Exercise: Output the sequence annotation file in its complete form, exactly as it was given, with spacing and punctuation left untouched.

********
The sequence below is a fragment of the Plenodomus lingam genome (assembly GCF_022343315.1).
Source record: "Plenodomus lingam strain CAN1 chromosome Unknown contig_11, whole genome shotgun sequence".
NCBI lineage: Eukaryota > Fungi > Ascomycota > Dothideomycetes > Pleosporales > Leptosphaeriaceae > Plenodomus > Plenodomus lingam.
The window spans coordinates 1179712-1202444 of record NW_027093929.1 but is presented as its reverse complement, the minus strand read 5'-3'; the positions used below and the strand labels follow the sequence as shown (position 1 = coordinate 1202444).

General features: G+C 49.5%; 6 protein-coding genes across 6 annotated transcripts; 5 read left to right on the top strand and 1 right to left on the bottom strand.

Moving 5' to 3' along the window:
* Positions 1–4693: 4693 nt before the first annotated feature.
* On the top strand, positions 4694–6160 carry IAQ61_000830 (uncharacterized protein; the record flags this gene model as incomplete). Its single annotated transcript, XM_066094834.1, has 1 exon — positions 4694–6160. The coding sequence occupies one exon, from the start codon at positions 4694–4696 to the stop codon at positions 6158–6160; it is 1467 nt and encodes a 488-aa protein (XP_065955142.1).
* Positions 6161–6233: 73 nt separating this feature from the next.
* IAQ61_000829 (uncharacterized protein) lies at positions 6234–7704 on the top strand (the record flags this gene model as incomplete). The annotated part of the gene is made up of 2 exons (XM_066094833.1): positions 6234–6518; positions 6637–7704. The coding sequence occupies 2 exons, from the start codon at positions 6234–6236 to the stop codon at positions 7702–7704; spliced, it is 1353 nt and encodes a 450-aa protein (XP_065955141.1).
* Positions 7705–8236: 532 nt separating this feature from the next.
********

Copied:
The sequence below is a fragment of the Plenodomus lingam genome (assembly GCF_022343315.1).
Source record: "Plenodomus lingam strain CAN1 chromosome Unknown contig_11, whole genome shotgun sequence".
NCBI lineage: Eukaryota > Fungi > Ascomycota > Dothideomycetes > Pleosporales > Leptosphaeriaceae > Plenodomus > Plenodomus lingam.
The window spans coordinates 1179712-1202444 of record NW_027093929.1 but is presented as its reverse complement, the minus strand read 5'-3'; the positions used below and the strand labels follow the sequence as shown (position 1 = coordinate 1202444).

General features: G+C 49.5%; 6 protein-coding genes across 6 annotated transcripts; 5 read left to right on the top strand and 1 right to left on the bottom strand.

Moving 5' to 3' along the window:
* Positions 1–4693: 4693 nt before the first annotated feature.
* On the top strand, positions 4694–6160 carry IAQ61_000830 (uncharacterized protein; the record flags this gene model as incomplete). Its single annotated transcript, XM_066094834.1, has 1 exon — positions 4694–6160. The coding sequence occupies one exon, from the start codon at positions 4694–4696 to the stop codon at positions 6158–6160; it is 1467 nt and encodes a 488-aa protein (XP_065955142.1).
* Positions 6161–6233: 73 nt separating this feature from the next.
* IAQ61_000829 (uncharacterized protein) lies at positions 6234–7704 on the top strand (the record flags this gene model as incomplete). The annotated part of the gene is made up of 2 exons (XM_066094833.1): positions 6234–6518; positions 6637–7704. The coding sequence occupies 2 exons, from the start codon at positions 6234–6236 to the stop codon at positions 7702–7704; spliced, it is 1353 nt and encodes a 450-aa protein (XP_065955141.1).
* Positions 7705–8236: 532 nt separating this feature from the next.